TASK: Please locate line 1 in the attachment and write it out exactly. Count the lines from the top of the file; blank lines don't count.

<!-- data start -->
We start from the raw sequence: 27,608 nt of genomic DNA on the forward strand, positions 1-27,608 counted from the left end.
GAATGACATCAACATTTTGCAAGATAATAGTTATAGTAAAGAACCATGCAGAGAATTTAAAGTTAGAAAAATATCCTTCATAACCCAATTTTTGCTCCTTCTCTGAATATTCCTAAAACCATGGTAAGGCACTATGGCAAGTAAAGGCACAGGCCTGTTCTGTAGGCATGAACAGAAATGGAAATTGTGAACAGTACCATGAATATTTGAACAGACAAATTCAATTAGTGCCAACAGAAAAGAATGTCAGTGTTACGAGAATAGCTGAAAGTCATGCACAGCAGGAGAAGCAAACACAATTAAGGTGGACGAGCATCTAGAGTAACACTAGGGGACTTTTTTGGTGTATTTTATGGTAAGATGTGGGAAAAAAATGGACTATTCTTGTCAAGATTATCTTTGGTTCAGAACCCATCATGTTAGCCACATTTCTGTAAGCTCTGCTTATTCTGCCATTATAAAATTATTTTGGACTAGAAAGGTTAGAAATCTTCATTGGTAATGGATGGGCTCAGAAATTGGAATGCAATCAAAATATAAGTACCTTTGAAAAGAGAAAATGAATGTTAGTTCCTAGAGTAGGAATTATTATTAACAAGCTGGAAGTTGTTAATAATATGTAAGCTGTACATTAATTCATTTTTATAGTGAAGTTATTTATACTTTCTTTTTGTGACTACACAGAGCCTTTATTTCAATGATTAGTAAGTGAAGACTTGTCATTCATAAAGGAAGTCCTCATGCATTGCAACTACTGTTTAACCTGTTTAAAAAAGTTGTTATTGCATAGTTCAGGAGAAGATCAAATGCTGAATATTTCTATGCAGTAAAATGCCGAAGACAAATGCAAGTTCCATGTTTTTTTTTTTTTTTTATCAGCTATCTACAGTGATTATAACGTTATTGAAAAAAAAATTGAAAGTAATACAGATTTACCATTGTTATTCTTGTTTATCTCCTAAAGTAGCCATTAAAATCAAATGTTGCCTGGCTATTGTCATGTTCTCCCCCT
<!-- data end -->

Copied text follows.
We start from the raw sequence: 27,608 nt of genomic DNA on the forward strand, positions 1-27,608 counted from the left end.